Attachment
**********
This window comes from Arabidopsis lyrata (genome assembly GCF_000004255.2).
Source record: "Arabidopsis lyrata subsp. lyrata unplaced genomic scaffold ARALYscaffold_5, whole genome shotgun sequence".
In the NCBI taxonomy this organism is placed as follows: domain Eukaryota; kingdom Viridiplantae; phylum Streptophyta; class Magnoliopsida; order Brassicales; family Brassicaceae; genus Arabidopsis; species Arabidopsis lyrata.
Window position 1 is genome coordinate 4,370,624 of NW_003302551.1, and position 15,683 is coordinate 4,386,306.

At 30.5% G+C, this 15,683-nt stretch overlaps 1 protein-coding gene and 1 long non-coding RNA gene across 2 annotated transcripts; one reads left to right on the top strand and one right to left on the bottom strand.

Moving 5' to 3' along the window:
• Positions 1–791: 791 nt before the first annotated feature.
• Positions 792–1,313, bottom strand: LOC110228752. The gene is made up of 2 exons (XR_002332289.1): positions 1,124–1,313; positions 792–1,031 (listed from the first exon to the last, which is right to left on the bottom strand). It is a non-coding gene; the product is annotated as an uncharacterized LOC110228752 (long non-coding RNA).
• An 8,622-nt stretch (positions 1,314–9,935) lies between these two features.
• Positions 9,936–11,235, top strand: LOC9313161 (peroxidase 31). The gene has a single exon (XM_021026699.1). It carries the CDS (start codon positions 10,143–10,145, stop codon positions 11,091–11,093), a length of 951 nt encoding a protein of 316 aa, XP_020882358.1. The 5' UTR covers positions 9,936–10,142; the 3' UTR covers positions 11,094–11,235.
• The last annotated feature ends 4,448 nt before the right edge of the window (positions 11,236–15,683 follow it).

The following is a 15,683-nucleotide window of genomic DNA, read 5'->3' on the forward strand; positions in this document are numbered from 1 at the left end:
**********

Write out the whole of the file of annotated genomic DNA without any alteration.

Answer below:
This window comes from Arabidopsis lyrata (genome assembly GCF_000004255.2).
Source record: "Arabidopsis lyrata subsp. lyrata unplaced genomic scaffold ARALYscaffold_5, whole genome shotgun sequence".
In the NCBI taxonomy this organism is placed as follows: domain Eukaryota; kingdom Viridiplantae; phylum Streptophyta; class Magnoliopsida; order Brassicales; family Brassicaceae; genus Arabidopsis; species Arabidopsis lyrata.
Window position 1 is genome coordinate 4,370,624 of NW_003302551.1, and position 15,683 is coordinate 4,386,306.

At 30.5% G+C, this 15,683-nt stretch overlaps 1 protein-coding gene and 1 long non-coding RNA gene across 2 annotated transcripts; one reads left to right on the top strand and one right to left on the bottom strand.

Moving 5' to 3' along the window:
• Positions 1–791: 791 nt before the first annotated feature.
• Positions 792–1,313, bottom strand: LOC110228752. The gene is made up of 2 exons (XR_002332289.1): positions 1,124–1,313; positions 792–1,031 (listed from the first exon to the last, which is right to left on the bottom strand). It is a non-coding gene; the product is annotated as an uncharacterized LOC110228752 (long non-coding RNA).
• An 8,622-nt stretch (positions 1,314–9,935) lies between these two features.
• Positions 9,936–11,235, top strand: LOC9313161 (peroxidase 31). The gene has a single exon (XM_021026699.1). It carries the CDS (start codon positions 10,143–10,145, stop codon positions 11,091–11,093), a length of 951 nt encoding a protein of 316 aa, XP_020882358.1. The 5' UTR covers positions 9,936–10,142; the 3' UTR covers positions 11,094–11,235.
• The last annotated feature ends 4,448 nt before the right edge of the window (positions 11,236–15,683 follow it).

The following is a 15,683-nucleotide window of genomic DNA, read 5'->3' on the forward strand; positions in this document are numbered from 1 at the left end: